And Final Redistricting Bits
Sen. Jason Crowell showed up for the huddle yesterday but was reportedly denied participation as it was a principals-only invite…
One source says that Rep Russ Carnahan thinks he can win the 2nd Congressional District as drawn in the Senate map. It has a good chuck of his former district and he’d have the Democratic nomination while there’d probably be a messy Republican primary on the other side…
Another Deal Not Quite Done?
The new Prop B compromise looks like a big fat win for Governor Jay Nixon. Or, if not a win, at least a loss avoided. By gathering up a new compromise on Prop B, Nixon looks to sidestep a controversy which has divided rural and suburban voters.
But some question whether the deal holds. The consensus group – Kathy Warnick, Humane Society of Missouri; Karen Strange, Missouri Federation of Animal Owners; Bob Baker, Missouri Alliance for Animal Legislation; Barbara York, Missouri Pet Breeders Association; Don Nikodim, Missouri Farmers Care; and Director Jon Hagler, Missouri Department of Agriculture – was missing two players.
From the puppy side, the Humane Society of the United States, who contributed $2,118,367 to the Prop B measure (versus Missouri Humane Society’s $193,321) didn’t sign off. On the other side, the Farm Bureau was missing – which could cause rural Republicans to buck the deal.
It’s a box Republicans wanted to put Nixon in, we’ll see if he escaped…
Senate Floor Leader Tom Dempsey said yesterday that he hadn’t heard from Sen. Robin Wright-Jones yet that she was ready for floor debate on her bill which now has the early site permit language from previous CWIP-lite bills. He also sounded pessimistic about its chances given the narrowing time window this session.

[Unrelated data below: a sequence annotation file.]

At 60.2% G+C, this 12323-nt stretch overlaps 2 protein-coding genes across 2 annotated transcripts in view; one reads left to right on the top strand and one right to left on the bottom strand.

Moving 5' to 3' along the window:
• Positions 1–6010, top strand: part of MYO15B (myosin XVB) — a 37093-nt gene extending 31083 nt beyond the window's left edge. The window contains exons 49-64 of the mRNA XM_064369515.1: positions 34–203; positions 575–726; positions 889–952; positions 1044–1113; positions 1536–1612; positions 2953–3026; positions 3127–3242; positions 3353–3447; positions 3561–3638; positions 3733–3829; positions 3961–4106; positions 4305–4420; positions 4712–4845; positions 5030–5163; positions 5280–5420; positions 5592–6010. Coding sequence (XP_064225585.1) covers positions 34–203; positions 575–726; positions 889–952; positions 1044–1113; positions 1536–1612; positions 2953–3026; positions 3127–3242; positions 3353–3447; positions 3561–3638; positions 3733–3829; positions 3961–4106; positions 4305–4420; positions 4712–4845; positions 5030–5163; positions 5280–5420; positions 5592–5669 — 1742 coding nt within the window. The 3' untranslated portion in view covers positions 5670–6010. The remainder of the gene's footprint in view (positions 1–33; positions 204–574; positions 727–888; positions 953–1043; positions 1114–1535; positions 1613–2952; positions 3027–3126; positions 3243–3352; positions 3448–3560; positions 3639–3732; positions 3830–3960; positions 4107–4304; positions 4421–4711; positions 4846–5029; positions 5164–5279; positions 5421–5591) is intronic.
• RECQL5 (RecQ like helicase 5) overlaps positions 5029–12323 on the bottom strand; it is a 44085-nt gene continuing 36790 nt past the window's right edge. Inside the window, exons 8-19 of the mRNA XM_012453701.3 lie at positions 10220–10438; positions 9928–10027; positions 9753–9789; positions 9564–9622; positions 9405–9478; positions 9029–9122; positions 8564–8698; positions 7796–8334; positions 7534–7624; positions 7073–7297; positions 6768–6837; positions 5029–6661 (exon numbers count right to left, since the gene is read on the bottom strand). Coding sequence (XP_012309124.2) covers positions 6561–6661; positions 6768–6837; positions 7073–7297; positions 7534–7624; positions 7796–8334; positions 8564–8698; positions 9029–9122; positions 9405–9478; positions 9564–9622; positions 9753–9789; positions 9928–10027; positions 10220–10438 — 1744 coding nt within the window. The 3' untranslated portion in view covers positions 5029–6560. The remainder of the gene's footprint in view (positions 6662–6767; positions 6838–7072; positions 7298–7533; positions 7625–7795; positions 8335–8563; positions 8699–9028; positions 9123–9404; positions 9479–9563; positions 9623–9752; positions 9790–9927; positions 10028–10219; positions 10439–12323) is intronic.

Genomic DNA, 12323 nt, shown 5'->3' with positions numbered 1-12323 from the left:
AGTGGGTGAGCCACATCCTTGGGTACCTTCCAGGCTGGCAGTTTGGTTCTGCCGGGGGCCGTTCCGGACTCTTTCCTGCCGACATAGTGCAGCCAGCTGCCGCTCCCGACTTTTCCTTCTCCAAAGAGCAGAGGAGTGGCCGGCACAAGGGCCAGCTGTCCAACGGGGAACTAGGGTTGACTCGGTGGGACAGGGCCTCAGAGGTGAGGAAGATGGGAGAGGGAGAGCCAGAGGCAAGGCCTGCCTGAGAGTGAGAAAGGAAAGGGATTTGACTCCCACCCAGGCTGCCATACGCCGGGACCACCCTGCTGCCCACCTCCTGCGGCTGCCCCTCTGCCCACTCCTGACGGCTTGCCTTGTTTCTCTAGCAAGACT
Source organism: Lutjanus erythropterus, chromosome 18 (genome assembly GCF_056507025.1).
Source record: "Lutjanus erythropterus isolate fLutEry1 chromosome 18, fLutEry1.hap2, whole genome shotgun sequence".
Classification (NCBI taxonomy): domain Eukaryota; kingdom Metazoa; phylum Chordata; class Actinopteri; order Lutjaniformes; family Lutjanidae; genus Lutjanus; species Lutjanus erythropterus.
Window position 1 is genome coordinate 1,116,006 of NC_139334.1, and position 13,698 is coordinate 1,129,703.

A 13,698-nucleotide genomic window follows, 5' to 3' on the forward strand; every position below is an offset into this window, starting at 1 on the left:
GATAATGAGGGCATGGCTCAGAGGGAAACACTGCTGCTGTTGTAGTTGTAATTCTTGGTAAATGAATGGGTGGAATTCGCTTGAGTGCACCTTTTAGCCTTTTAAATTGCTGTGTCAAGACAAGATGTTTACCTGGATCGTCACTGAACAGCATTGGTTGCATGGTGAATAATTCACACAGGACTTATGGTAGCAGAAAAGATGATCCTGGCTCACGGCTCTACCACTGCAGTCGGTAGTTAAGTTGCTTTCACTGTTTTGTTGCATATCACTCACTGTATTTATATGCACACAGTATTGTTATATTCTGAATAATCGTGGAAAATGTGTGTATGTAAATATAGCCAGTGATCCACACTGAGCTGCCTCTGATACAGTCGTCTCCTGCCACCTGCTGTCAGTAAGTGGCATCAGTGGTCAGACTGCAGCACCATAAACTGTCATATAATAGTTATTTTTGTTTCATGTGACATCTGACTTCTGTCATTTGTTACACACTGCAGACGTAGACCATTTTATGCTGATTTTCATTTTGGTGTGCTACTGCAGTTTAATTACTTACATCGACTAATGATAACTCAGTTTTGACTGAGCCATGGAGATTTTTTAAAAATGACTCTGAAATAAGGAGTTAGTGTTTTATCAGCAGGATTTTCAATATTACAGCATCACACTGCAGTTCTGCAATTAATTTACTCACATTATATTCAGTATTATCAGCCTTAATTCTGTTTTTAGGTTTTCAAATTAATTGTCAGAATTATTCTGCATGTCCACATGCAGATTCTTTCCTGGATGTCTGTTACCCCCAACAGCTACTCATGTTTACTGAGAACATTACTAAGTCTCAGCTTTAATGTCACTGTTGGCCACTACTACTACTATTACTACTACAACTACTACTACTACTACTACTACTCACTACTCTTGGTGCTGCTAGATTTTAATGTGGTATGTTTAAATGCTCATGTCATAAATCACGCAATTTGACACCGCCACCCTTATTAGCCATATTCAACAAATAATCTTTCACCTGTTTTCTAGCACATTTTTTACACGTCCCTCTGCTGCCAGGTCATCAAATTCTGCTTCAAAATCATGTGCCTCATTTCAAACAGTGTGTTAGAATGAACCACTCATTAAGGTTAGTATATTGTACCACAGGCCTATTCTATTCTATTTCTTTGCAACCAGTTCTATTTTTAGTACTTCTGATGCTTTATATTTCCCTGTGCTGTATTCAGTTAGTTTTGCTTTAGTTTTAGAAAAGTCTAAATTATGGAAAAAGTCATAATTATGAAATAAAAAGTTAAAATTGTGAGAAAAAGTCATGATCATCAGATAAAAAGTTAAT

Separately, one Republican thinks that the reason behind Rep. Jeanie Riddle deciding not to run for Assistant Floor Leader next cycle is so that she can chair the Utilities Committee. That’d put her in the driver’s seat to push the legislation. And on the Senate side Sens. Rob Mayer and Jason Crowell would be termed out by then.
Reader: Curls Not the First
Responding to my mention last week that Sen. Kiki Curls was in the unique situation of being both the House and Senate handler of her bill, HB229, on reader recalled other examples:
“The Kiki Curls situation, possibly being both the House and Senate sponsor of a bill that ends up on the Governor’s desk. Bill McKenna did that when he moved from the House to the Senate in the 1993 special election to fill the Senate seat left vacant when Jay Nixon was elected Attorney General, and the late Ed Dirck did it when he moved from the House to the Senate in the 1977 special election to fill the Senate seat left vacant when Bob Young was elected to Congress.”
Lobbyist Principal Changes
From the Pelopidas website:
Jewell Patek added Health Care Compact Alliance.
Teamsters Local Union 688 PAC - $10,711 from DRIVE Committee.
Emerson’s Missouri Responsible Government Fund - $7,500 from Emerson Electric.
Teamsters Local Union 688 PAC - $11,571 from IBT DRIVE Committee.
Rep. Bert Atkins is 56 today; Rep. Sylvester Taylor is 45; and Sen. Bill Stouffer is 64.